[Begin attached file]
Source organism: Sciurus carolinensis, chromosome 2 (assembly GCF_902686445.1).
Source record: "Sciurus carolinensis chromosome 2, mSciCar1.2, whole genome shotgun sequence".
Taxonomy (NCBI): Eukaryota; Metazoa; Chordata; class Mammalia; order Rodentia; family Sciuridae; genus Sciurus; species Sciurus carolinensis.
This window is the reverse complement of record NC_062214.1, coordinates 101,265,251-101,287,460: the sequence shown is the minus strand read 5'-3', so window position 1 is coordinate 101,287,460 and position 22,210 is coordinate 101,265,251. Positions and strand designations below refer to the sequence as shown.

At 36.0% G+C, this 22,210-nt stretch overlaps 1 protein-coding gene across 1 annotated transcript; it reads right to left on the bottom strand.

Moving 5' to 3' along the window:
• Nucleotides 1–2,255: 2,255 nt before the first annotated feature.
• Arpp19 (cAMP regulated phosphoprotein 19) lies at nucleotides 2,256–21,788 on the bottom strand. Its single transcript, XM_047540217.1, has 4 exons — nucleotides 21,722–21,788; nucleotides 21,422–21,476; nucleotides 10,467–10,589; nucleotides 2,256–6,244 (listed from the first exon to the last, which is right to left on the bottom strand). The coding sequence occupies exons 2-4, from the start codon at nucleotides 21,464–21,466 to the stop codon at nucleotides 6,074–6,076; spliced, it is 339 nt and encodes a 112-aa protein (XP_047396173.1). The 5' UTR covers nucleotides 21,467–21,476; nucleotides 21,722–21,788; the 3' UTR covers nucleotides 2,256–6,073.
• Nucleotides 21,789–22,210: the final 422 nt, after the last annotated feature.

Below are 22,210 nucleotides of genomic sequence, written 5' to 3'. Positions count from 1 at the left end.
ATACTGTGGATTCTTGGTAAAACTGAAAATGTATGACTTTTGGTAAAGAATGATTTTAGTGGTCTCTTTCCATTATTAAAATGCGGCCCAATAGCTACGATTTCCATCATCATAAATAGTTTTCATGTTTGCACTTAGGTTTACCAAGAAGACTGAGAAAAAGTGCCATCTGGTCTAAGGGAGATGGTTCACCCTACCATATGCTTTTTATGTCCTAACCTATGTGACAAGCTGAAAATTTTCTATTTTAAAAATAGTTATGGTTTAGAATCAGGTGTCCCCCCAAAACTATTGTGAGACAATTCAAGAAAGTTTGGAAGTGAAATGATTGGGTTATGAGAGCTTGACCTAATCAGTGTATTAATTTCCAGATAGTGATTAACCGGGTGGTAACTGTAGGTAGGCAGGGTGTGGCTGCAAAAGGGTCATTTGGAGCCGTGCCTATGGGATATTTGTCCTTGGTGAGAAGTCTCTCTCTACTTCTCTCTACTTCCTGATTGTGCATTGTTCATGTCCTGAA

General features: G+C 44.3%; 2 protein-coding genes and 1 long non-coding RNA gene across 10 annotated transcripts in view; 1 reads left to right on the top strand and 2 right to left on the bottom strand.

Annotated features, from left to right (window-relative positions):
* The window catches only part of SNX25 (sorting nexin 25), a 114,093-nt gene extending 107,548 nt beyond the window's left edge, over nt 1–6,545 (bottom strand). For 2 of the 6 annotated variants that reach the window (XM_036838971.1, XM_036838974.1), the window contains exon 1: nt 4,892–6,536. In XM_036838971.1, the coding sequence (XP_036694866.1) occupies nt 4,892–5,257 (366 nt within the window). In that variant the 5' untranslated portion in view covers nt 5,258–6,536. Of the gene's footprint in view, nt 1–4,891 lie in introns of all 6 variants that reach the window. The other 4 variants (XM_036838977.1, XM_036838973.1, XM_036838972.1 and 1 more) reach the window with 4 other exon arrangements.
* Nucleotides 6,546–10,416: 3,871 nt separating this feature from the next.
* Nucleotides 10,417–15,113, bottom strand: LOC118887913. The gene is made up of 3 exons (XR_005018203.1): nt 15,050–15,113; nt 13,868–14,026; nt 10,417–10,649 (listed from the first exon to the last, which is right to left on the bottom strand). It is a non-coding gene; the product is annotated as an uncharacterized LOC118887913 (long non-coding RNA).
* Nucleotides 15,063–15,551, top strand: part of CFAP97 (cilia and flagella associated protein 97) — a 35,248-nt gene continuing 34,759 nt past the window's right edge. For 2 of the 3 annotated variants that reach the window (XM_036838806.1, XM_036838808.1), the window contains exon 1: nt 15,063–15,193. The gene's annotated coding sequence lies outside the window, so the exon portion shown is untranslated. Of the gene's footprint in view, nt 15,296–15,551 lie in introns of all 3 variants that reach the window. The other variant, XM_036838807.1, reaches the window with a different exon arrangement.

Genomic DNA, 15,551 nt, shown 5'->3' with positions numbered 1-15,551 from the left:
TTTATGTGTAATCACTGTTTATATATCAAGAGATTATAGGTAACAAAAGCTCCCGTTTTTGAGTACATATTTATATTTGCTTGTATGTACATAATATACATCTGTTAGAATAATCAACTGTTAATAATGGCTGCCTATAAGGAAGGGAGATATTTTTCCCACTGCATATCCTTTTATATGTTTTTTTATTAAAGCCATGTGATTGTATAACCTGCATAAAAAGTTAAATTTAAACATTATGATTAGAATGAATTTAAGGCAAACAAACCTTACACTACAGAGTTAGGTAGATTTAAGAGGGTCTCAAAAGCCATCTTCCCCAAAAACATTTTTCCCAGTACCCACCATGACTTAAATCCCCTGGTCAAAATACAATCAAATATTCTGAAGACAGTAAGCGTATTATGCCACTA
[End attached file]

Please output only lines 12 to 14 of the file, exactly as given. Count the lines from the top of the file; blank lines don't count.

General features: G+C 44.3%; 2 protein-coding genes and 1 long non-coding RNA gene across 10 annotated transcripts in view; 1 reads left to right on the top strand and 2 right to left on the bottom strand.

Annotated features, from left to right (window-relative positions):
* The window catches only part of SNX25 (sorting nexin 25), a 114,093-nt gene extending 107,548 nt beyond the window's left edge, over nt 1–6,545 (bottom strand). For 2 of the 6 annotated variants that reach the window (XM_036838971.1, XM_036838974.1), the window contains exon 1: nt 4,892–6,536. In XM_036838971.1, the coding sequence (XP_036694866.1) occupies nt 4,892–5,257 (366 nt within the window). In that variant the 5' untranslated portion in view covers nt 5,258–6,536. Of the gene's footprint in view, nt 1–4,891 lie in introns of all 6 variants that reach the window. The other 4 variants (XM_036838977.1, XM_036838973.1, XM_036838972.1 and 1 more) reach the window with 4 other exon arrangements.